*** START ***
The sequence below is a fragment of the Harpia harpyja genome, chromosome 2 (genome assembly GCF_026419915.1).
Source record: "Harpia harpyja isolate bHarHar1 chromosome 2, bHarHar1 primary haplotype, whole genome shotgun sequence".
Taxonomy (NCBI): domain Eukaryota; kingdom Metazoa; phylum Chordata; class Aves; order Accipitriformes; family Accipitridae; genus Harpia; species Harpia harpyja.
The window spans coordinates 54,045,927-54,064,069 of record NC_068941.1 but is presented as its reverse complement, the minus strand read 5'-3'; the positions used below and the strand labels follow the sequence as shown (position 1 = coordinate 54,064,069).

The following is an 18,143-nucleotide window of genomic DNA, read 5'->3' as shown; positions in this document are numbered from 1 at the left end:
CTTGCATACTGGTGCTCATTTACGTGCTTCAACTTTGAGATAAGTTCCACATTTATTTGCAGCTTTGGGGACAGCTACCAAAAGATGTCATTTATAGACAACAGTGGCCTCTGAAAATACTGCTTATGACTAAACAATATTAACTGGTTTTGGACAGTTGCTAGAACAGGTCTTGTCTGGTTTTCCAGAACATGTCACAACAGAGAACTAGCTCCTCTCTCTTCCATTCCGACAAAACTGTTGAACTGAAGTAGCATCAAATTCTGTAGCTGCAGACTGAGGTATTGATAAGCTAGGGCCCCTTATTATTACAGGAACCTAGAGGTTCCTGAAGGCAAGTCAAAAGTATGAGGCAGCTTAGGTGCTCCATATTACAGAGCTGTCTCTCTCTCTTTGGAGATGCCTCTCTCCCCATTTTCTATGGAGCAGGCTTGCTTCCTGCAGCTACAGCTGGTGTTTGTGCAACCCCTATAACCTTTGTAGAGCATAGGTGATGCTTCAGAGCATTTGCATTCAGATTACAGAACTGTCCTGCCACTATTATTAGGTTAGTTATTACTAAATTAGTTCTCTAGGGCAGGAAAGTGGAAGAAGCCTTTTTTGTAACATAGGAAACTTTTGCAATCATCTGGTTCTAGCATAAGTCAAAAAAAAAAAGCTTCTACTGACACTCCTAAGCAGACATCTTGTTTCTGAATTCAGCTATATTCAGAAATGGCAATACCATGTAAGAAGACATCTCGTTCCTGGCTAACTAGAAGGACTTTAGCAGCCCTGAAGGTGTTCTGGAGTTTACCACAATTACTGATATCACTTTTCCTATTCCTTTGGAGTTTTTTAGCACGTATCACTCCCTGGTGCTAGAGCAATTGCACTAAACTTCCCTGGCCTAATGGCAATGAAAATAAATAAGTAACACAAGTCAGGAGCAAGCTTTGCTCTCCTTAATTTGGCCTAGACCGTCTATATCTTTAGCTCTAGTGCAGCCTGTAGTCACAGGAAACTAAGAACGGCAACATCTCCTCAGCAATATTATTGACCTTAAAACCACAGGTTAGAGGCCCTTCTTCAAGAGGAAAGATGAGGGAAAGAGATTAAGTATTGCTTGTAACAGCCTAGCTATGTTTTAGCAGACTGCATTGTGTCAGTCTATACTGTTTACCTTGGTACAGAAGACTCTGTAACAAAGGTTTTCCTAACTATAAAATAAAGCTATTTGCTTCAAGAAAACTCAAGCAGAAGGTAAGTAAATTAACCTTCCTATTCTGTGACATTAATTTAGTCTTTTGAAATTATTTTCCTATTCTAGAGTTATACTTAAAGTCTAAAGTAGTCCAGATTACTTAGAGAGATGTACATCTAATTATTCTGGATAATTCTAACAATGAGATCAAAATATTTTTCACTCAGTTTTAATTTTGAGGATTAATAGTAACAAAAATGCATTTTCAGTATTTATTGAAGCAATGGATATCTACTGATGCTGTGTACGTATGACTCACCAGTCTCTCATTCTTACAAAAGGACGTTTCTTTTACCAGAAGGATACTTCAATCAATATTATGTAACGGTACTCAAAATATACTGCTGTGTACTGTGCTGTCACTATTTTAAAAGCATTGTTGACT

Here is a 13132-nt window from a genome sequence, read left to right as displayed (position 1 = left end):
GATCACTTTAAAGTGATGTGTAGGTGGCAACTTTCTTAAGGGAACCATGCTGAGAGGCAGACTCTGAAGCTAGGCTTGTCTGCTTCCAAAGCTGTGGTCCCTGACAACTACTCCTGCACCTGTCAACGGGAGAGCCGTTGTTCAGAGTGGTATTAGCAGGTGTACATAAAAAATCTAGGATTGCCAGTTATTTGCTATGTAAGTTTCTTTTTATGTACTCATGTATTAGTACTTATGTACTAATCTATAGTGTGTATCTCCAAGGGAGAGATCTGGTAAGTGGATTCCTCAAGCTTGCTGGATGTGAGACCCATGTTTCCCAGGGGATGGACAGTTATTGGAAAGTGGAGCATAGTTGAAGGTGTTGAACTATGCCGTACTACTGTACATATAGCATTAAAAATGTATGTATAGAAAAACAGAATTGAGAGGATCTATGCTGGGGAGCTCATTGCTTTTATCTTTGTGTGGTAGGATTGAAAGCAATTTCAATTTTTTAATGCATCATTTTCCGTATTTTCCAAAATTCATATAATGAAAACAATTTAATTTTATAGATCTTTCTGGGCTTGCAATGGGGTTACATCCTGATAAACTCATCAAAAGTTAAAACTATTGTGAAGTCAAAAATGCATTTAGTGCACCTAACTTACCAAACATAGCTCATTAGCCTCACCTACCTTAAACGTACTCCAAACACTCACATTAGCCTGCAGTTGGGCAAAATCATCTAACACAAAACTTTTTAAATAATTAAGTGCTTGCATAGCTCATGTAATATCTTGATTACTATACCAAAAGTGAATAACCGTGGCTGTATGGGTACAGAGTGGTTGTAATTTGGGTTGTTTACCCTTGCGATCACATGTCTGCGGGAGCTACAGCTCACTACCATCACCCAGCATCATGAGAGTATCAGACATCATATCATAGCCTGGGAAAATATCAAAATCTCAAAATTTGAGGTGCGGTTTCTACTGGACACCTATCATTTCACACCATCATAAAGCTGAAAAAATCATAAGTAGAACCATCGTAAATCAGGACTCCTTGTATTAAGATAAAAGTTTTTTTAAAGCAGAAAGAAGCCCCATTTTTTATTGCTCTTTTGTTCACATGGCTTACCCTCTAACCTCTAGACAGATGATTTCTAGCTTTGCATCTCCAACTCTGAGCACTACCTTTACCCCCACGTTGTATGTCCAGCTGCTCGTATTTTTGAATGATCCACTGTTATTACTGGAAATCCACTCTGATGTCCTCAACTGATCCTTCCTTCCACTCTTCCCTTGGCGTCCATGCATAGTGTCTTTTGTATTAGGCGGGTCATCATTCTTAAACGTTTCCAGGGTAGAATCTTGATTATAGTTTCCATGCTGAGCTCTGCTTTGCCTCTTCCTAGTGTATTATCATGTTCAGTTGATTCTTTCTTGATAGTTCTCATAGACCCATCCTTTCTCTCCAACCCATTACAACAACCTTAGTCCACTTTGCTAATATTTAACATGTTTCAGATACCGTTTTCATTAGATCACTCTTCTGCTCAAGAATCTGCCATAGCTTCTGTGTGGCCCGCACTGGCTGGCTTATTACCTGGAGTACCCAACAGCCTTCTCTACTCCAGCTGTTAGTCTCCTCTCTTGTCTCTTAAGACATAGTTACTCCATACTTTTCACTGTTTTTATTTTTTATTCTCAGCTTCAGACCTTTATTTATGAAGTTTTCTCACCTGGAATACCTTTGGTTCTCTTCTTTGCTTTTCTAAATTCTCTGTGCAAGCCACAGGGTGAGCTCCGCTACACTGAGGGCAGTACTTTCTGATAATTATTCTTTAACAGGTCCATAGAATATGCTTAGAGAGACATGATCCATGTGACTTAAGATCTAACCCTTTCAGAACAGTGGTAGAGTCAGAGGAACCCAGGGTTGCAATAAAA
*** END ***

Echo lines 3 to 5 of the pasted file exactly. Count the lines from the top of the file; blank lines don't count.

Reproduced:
Taxonomy (NCBI): domain Eukaryota; kingdom Metazoa; phylum Chordata; class Aves; order Accipitriformes; family Accipitridae; genus Harpia; species Harpia harpyja.
The window spans coordinates 54,045,927-54,064,069 of record NC_068941.1 but is presented as its reverse complement, the minus strand read 5'-3'; the positions used below and the strand labels follow the sequence as shown (position 1 = coordinate 54,064,069).

The following is an 18,143-nucleotide window of genomic DNA, read 5'->3' as shown; positions in this document are numbered from 1 at the left end: